PAIRING YOUR WAY TO PERFECT HOLIDAYS
Dec 24, 2013 | 12:09 pm
From turkey and stuffing to salt-crusted prime rib, holiday meal planning is tough enough without having to worry about wine pairing. But, thanks to some help from Whitehall Lane’s Katie Leonardini, we’ve come up with these worry-free tips that are sure to leave your guests feeling impressed without leaving you feeling frazzled.
For starters, holiday meals incorporate a variety of food and flavors, which means many different types of wine on the table are welcome.
The No. 1 thing you want to remember is, like in many life situations, don’t interfere. Select wines with low tannins that won’t make the mouth pucker (like biting a banana peel) and overpower the meal. Avoid big, buttery chardonnays and young cabernet, syrah and petite sirah that can have a lot of bite. Generally, light-to-medium reds, such as pinot noir (like our single vineyard Las Brisas), Beaujolais, Burgundy and tempranillo, rosés, and steel-casked whites mix well with abundant holiday meals. The key is a balance between sweet (alcohol) and sour (acid and tannin) and always remember; the lighter the color, the lower the tannin.
Pinot Noir is generally considered the ideal holiday wine because of its versatility and the range in flavors available depending on the age of the bottle. It makes a great partner for everything from lamb to spicy and grilled meats, game birds, turkey and venison. However, a rich, spicy Zinfandel marries well with the powerful flavors found in stuffing, cranberry sauce, roasted turkey skin and dark meat.
In addition, sweet whites like Riesling and Gewürztraminer pair well with most everything from turkey to cranberry sauce, while crisp, citrusy whites, like Whitehall Lane’s newly released 2012 sauvignon blanc, pair perfectly with roasted vegetables and other fresh produce on the plate.
Also a great rule to follow: select a wine that complements the sauce, typically gravy during holiday meals. The darker the sauce, the darker the wine. Giblet gravy is great with a savory white while a well-aged red brings out the flavor in red-wine and red meat sauces.
Another high note on these low tannin wines – they also reduce risk of the notorious wine headache for many who have mild wine allergies.
The next thing to consider, Leonardini advises, is your audience. Is the table full of foodies who love to experiment or Aunt Opal who has an opinion on everything?
“Always consider whether or not your guests like to stick to the tried and true or if they’re willing to experiment with something new,” adds Katie. “I say this because the last thing you want to be doing during a holiday happy hour is apologizing for not stocking up on the old reliable instead of sipping on moscato while the sweet potatoes bake.”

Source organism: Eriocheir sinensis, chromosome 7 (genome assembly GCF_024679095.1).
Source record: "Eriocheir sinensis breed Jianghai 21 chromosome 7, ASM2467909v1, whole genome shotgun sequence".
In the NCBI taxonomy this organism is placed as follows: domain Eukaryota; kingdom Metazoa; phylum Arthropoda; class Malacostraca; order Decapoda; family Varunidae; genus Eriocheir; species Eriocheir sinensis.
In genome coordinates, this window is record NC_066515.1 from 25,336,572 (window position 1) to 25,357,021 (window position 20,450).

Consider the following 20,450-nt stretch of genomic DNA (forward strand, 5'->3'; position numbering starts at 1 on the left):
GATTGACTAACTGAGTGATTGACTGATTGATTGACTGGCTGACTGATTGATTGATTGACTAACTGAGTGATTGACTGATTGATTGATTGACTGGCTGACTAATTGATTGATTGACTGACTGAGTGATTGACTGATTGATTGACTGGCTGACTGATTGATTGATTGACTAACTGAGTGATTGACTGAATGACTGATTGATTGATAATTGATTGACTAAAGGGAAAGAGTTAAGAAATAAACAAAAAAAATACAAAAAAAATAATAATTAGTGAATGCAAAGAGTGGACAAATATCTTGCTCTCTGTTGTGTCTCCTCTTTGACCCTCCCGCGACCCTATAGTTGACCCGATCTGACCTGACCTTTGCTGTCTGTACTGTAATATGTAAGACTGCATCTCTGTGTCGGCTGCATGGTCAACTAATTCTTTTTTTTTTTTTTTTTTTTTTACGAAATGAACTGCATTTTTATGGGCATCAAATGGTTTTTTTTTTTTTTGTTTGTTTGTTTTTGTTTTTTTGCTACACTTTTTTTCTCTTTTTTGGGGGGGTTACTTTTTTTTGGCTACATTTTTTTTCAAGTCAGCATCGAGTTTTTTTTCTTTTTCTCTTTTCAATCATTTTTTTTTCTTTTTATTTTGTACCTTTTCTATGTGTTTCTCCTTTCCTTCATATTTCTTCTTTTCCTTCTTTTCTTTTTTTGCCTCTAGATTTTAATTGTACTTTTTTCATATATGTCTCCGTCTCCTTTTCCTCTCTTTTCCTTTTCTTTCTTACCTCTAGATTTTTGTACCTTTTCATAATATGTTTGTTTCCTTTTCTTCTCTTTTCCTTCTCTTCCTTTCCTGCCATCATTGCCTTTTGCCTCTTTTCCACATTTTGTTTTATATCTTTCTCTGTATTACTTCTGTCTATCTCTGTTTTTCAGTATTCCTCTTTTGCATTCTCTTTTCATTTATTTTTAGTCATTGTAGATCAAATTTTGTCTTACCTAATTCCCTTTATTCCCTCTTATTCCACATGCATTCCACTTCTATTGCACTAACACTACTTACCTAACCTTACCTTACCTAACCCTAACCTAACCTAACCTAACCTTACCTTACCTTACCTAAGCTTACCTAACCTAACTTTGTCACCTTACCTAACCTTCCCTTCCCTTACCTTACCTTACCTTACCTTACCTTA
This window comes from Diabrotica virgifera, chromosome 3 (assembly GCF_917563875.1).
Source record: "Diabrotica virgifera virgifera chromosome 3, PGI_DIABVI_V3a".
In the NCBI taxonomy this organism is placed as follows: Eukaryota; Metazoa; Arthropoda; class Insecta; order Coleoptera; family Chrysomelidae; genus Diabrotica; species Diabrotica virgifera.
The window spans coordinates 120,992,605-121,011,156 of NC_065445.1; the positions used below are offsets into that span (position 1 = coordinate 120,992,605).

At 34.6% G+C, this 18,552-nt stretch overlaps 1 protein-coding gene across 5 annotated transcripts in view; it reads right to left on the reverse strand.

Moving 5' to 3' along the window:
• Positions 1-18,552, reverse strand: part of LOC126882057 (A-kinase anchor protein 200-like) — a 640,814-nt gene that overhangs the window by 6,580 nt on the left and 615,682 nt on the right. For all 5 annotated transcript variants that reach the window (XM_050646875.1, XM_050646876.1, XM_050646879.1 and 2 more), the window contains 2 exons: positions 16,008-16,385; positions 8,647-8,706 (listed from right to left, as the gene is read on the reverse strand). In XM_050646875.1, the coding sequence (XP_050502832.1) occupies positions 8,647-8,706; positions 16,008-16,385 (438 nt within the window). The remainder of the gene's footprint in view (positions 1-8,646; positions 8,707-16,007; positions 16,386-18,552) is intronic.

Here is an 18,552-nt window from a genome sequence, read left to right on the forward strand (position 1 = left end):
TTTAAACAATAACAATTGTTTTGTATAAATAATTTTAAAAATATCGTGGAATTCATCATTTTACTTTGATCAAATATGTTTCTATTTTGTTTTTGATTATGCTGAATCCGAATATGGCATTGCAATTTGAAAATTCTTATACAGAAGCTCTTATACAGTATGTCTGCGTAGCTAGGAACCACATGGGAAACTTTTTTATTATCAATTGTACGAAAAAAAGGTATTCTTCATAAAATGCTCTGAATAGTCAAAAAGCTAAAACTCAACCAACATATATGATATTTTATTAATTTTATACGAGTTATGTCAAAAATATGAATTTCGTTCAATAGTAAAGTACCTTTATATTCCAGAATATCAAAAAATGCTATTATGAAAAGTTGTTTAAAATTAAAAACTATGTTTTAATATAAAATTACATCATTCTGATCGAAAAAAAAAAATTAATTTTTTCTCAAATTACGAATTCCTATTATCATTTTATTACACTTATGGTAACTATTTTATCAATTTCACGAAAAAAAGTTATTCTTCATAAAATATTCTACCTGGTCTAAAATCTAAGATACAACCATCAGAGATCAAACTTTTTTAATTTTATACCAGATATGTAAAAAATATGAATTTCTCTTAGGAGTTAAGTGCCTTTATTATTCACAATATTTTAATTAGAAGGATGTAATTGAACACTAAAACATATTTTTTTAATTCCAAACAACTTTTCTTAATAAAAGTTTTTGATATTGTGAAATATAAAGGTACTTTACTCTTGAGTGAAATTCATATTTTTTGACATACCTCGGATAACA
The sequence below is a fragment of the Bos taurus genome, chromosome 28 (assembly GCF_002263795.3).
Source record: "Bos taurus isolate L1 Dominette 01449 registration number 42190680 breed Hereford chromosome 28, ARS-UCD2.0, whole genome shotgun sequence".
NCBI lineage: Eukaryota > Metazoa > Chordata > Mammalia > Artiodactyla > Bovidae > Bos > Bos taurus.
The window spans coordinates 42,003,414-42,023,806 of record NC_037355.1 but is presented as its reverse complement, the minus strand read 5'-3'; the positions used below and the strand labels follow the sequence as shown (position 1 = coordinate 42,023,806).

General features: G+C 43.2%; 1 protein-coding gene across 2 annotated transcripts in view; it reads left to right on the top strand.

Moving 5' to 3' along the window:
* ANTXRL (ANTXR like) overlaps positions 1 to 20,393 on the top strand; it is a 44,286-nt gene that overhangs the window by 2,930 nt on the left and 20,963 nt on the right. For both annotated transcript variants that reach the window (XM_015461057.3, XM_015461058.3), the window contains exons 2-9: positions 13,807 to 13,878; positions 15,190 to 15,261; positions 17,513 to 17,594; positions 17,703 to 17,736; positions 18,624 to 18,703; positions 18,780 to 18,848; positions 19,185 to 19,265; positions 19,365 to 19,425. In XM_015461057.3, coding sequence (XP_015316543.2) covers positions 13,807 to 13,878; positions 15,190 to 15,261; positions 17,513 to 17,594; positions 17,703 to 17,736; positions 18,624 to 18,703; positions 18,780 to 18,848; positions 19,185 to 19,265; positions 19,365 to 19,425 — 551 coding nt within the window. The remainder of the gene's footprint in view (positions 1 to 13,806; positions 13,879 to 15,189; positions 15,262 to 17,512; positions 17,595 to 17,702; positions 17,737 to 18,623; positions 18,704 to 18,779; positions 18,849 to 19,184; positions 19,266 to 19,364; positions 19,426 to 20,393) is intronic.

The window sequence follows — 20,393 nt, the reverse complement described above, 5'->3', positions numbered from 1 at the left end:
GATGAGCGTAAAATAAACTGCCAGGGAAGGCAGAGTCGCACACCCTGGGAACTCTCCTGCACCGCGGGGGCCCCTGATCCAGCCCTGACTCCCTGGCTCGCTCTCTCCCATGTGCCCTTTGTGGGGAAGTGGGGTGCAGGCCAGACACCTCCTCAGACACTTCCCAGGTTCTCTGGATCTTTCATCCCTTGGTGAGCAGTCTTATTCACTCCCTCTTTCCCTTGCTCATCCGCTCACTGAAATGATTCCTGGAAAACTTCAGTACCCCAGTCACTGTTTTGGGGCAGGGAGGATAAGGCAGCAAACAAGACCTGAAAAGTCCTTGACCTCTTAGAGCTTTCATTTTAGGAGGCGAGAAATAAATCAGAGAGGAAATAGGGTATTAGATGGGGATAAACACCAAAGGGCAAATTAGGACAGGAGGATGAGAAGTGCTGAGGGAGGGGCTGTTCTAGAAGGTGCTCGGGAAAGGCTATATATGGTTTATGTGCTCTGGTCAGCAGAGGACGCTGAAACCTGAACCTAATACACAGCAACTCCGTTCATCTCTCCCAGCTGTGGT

This also means making sure to have beer on hand for non-wine drinkers, along with a variety of beverages for the kids so they can celebrate the special day with a special drink too. Sparkling water with sliced fruit or berries is a great low-sugar, non-filling option, as is sparkling or hot cider and wassail – but only in small quantities so kids aren’t full of empty calories before dinner is served.
Step three: don’t break the bank. Remember, holiday meals tend to attract a crowd which means both quality and quantity are important. Keep in mind that there are many high-quality, reasonably priced wines out there and the professionals at your local wine store can help you stay on budget while also helping you find everything you need to impress your guests. It’s always smart to plan ahead by making a list of the types of wine you want and then seek out assistance so you don’t overspend.
Finally, go big. There’s something to be said about all the adults at the table sharing a glass of wine from the same bottle. This is why big bottles, such as magnums, three-liter and six-liter bottles, are ideal for holiday meals.
“Large-format bottles are big in our family, as you might guess, but they’re not just for wine connoisseurs,” explains Leonardini. “Many people are intimidated by big bottles but they’re great for budget-conscious consumers looking to save time and money while at the wine store. Every year we produce a limited run of large bottles and they’re always among the first to go. I highly recommend going big during the holiday season. It will leave your guests feeling impressed and you feeling like you hit a homerun.”
With these four easy steps you’ll quickly transform into the holiday season’s “Hostess With the Mostess.” Just remember, keep it simple, consider your audience, don’t overspend and always, go big.
For more information on wine and food pairing, holiday party ideas and seasonal wine shipments, visit www.Whitehall Lane.com.